BAINBRIDGE ISLAND, Wash. -- A former Microsoft employee is suing the company, claiming managers eliminated his job after he got cancer and became too expensive for its health insurance.
Word of the suit comes just one day after another Microsoft worker accused the company of refusing to give him paid disability for surgery related to a brain tumor.
Duncan Sutherland thought he would retire from Microsoft. Now, he finds himself looking for a job at the age of 66.
When he was diagnosed with leukemia several years ago, Duncan says his position as a senior project manager was eliminated. He's suing Microsoft, claiming managers tied his job to performance appraisals that look at "contribution rankings."
According to the suit, such rankings determine how much Sutherland was expected to contribute to the company in the future. Sutherland believes a man in his 60s with cancer is of little "value" to Microsoft.
"How can I have a long-term contribution when most of the people I worked with were in their 30s and healthy. There was just a pervasive feeling that older people were expensive and sick people were more expensive," said Sutherland.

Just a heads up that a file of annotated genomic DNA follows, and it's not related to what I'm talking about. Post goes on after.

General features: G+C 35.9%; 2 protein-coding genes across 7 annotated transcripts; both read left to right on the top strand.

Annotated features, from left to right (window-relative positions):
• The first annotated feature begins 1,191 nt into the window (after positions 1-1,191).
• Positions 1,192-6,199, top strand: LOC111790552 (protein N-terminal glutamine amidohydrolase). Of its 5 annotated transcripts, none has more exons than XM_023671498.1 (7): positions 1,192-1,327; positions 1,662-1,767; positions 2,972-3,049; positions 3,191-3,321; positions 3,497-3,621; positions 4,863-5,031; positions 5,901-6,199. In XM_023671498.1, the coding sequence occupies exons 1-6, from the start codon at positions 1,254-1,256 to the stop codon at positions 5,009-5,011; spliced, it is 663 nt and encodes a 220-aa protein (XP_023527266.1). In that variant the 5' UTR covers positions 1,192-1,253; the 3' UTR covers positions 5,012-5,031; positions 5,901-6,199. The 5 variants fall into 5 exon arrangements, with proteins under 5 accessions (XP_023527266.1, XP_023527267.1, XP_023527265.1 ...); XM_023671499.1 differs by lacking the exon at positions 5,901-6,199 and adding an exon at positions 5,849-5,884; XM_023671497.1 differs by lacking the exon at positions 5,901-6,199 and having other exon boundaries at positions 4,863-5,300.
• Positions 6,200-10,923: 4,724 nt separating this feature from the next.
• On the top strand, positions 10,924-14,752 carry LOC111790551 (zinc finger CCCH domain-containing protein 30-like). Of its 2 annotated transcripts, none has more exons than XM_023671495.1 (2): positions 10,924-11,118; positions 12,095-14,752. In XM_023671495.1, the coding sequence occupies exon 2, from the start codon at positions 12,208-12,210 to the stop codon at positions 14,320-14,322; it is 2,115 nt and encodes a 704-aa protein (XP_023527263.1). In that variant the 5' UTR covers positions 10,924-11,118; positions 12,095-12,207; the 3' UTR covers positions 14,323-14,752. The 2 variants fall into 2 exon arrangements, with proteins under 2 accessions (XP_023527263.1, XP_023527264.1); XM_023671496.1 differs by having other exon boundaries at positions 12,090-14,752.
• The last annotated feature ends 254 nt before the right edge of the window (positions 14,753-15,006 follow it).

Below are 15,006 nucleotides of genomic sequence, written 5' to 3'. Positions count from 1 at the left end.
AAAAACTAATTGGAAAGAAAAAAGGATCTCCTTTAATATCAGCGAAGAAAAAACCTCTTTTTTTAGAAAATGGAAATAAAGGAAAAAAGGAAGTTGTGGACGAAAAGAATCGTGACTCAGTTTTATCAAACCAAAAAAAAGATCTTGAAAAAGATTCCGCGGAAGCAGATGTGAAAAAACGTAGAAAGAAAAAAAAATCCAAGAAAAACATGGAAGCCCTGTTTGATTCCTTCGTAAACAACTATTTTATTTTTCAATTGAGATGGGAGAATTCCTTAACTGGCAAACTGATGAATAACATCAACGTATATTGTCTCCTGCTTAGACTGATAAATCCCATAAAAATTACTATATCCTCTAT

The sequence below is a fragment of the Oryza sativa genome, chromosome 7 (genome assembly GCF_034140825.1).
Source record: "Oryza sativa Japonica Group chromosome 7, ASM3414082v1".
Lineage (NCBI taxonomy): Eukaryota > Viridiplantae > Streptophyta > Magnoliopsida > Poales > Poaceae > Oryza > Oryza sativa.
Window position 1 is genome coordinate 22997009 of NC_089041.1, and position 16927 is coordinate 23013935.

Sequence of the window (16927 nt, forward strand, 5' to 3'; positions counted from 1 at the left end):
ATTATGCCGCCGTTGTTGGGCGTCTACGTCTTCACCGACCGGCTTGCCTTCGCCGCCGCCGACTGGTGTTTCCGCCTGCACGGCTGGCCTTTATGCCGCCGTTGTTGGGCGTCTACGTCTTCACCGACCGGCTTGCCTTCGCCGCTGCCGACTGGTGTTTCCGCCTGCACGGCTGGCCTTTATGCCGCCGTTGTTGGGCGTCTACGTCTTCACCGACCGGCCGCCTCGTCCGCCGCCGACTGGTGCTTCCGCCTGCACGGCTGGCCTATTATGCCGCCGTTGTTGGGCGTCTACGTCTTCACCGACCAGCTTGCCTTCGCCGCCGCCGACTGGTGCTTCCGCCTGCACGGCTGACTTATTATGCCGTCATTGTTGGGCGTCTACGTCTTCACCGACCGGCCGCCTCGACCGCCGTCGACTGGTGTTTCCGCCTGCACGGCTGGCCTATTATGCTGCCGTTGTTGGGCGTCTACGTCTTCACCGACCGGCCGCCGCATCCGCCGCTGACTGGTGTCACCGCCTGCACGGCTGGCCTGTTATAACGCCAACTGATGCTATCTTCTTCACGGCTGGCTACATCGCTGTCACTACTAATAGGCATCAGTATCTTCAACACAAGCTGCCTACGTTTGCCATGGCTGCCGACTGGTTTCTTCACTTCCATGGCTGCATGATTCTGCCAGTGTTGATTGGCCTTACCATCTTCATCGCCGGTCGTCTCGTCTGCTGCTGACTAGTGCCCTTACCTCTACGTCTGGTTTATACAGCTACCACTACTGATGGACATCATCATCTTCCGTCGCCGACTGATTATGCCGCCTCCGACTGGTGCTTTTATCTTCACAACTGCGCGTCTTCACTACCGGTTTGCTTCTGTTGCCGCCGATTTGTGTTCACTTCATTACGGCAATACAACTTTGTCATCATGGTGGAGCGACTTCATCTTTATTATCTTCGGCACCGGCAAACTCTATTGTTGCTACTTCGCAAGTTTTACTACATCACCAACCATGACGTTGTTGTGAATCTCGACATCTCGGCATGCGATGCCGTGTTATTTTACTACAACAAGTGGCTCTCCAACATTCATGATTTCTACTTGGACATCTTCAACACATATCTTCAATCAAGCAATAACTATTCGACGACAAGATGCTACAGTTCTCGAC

Sutherland's accusations come after we told you the story of Ken Knightley, who is being denied paid time off for brain surgery because Microsoft ties disability pay to performance appraisals. Knightley says his illness caused him to miss several weeks of work last year and that resulted in a negative performance appraisal. When he asked for paid disability, he was told company policy forbids paid leave for workers with less than stellar reviews.
Seattle employment attorney Stephen Teller says he has only heard of issues like this coming up at Microsoft and has been approached by several people claiming similar situations. He says Microsoft appears to be walking a dangerous line of discrimination against sick people.
"It's illegal to discriminate on the basis of a disability," said Teller. "What Microsoft is doing instead is saying, 'We're going to cut an employment benefit because you're not meeting our performance standard.'"
Sutherland not only lost his job, but his stock options and, ultimately, his house.
He says the way Microsoft treats its sick workers isn't healthy.
"It may be a business decision, but it doesn't treat people like people. That, I don't think, is right," he said.
KING 5 continues to hear from former Microsoft workers who have left the company after getting sick and being denied benefits. They are pleading with the company to change its policies or at least allow an appeals process.
Calls for comment to Microsoft Thursday were not returned.